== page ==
Judge Carl Barbier, the Federal Judge overseeing the Deepwater Horizon Settlement Program, recently called on former FBI director Louis Freeh, to investigate the inner workings of the Program and to ensure that Claims Administrator Patrick Juneau was not participating in any conduct that could be considered unethical.
Following the discovery of an isolated case of misconduct within the Program, BP has jumped on the opportunity to exacerbate the issue, accusing the entire Program of being unreliable and fraud-ridden.
Judge Barbier, after hearing out BP’s multiple appeals and complaints, sought out the expertise of Freeh to investigate the process and the Program. The initial investigation was triggered by the discovery of an expedited claim by former senior claims office attorney Lionel Sutton, on behalf of attorney Glen Lerner and John Andry.
Fortunately, BP’s concerns were proven wrong, as Freeh’s findings found that this incident was in fact an isolated one, and that Claims Administrator Patrick Juneau, a highly respected Louisiana attorney, is transparent and objective in his oversight of the Program. Juneau continues to encourage business owners and individuals to pursue their rights under the Program, understanding the overall economic damages the Gulf Coast experienced.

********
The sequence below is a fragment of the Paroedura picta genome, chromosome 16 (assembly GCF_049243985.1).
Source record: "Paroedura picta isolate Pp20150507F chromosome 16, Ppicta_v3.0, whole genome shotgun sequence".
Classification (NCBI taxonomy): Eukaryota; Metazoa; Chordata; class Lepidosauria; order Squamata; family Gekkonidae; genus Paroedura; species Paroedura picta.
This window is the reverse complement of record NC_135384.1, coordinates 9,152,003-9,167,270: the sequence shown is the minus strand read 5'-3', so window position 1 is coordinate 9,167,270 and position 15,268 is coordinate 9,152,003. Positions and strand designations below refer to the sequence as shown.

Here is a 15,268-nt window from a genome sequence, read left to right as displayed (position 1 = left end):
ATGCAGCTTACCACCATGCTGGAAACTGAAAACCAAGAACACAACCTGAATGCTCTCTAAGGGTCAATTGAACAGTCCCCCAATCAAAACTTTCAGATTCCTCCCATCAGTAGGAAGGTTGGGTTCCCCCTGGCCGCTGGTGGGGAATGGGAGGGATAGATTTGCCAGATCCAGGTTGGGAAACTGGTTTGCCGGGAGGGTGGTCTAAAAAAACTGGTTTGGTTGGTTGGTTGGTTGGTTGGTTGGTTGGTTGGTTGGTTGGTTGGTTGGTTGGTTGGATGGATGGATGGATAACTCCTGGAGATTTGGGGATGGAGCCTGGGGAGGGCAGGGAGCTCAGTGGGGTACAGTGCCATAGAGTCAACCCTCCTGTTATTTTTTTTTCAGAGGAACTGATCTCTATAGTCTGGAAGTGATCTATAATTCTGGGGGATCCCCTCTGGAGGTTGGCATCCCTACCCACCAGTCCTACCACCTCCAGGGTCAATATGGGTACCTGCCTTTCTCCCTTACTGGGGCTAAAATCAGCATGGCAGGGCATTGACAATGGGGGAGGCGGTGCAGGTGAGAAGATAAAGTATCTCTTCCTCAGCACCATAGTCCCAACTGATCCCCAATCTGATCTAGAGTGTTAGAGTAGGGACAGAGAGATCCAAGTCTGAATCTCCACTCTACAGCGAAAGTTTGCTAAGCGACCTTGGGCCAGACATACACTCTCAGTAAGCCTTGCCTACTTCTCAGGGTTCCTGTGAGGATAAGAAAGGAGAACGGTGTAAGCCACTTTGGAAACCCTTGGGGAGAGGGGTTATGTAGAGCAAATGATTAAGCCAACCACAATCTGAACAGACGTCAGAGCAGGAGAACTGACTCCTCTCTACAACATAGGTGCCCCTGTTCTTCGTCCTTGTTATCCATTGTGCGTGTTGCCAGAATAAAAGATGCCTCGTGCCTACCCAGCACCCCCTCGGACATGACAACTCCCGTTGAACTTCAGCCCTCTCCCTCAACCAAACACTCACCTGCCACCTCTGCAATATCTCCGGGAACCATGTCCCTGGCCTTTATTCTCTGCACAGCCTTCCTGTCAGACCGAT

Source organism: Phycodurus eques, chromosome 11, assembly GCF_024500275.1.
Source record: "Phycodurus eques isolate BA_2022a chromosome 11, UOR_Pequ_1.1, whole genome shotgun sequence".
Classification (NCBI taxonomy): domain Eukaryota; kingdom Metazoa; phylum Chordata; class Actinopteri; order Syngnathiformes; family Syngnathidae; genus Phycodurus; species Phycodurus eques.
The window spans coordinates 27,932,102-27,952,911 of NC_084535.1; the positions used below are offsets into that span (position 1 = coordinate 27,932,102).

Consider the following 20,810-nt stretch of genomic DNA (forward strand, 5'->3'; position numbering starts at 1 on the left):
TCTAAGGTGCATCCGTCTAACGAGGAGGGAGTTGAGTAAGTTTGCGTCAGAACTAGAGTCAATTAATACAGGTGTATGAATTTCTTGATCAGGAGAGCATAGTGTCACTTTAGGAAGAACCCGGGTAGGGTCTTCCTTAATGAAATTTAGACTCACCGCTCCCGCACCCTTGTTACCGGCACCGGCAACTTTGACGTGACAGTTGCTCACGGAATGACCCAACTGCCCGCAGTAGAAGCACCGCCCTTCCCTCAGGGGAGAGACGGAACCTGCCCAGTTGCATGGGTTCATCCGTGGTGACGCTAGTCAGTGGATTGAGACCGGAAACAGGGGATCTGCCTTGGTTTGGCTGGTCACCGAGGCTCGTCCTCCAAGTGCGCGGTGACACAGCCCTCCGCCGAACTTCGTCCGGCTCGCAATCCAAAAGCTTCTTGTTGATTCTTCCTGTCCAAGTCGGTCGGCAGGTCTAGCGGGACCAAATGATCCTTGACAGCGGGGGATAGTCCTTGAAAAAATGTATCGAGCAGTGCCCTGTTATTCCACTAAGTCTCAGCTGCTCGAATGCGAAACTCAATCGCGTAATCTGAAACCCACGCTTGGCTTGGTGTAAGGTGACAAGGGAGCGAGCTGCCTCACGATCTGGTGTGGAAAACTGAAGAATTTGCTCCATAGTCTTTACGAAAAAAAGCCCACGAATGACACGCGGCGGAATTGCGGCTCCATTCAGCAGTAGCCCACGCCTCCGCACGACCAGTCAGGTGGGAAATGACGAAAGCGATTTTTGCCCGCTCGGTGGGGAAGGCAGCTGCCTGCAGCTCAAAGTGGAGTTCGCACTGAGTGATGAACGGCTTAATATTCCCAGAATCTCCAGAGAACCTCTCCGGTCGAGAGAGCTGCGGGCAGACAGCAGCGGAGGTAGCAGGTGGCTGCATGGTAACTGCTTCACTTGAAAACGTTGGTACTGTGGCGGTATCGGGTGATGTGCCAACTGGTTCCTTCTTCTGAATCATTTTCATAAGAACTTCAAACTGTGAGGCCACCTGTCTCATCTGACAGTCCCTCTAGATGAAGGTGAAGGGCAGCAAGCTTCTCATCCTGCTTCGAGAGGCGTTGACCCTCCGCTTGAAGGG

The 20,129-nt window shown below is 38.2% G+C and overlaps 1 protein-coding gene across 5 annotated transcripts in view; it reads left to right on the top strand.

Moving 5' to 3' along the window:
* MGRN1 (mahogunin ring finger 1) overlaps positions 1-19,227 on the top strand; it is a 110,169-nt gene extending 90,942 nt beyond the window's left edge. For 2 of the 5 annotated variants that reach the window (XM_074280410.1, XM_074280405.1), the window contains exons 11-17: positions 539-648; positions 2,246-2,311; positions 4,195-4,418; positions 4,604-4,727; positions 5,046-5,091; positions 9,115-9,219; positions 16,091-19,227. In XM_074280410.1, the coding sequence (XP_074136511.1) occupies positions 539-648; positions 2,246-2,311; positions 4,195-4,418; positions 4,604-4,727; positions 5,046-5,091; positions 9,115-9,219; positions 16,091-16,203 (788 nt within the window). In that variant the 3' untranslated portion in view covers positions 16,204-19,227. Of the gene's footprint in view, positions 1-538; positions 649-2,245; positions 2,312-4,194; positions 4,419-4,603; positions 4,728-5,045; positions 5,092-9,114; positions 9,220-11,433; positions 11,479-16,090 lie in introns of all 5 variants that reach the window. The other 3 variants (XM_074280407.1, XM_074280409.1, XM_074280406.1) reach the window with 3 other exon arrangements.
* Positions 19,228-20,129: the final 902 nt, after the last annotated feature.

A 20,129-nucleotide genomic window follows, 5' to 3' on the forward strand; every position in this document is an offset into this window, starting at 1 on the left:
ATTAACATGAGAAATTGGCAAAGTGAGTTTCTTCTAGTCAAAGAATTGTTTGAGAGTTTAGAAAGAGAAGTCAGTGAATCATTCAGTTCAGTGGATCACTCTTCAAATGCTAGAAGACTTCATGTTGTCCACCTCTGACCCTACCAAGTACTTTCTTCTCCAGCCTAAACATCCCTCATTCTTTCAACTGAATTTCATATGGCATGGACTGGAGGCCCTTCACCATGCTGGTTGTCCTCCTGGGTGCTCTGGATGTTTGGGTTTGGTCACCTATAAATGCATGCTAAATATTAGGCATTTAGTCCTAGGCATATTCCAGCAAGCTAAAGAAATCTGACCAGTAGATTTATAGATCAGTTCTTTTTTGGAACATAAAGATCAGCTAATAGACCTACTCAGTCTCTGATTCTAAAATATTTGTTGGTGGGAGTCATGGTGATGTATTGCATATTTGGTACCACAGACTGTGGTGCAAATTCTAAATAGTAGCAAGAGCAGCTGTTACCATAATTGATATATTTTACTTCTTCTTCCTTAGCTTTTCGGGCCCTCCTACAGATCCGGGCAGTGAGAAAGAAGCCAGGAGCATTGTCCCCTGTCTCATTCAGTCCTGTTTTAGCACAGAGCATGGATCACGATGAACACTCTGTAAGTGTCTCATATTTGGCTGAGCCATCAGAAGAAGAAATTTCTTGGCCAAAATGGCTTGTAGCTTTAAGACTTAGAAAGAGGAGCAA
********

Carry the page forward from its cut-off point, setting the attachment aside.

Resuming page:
Regardless of these findings, Freeh will recommend and test extra security measures to ensure another incident does not occur, and that the Program continues to function in an efficient and accurate manner.
The Settlement Program was designed to address economic losses experienced by the Gulf coast counties as a result of the 2010 BP oil spill. The deadline to file a claim is April 22, 2014, and despite BP’s current media campaign, the Program remains intact and active, paying out an average of $250 million in valid claims each month. The current average claim value is $246K.
There is no risk or cost associated with being evaluated.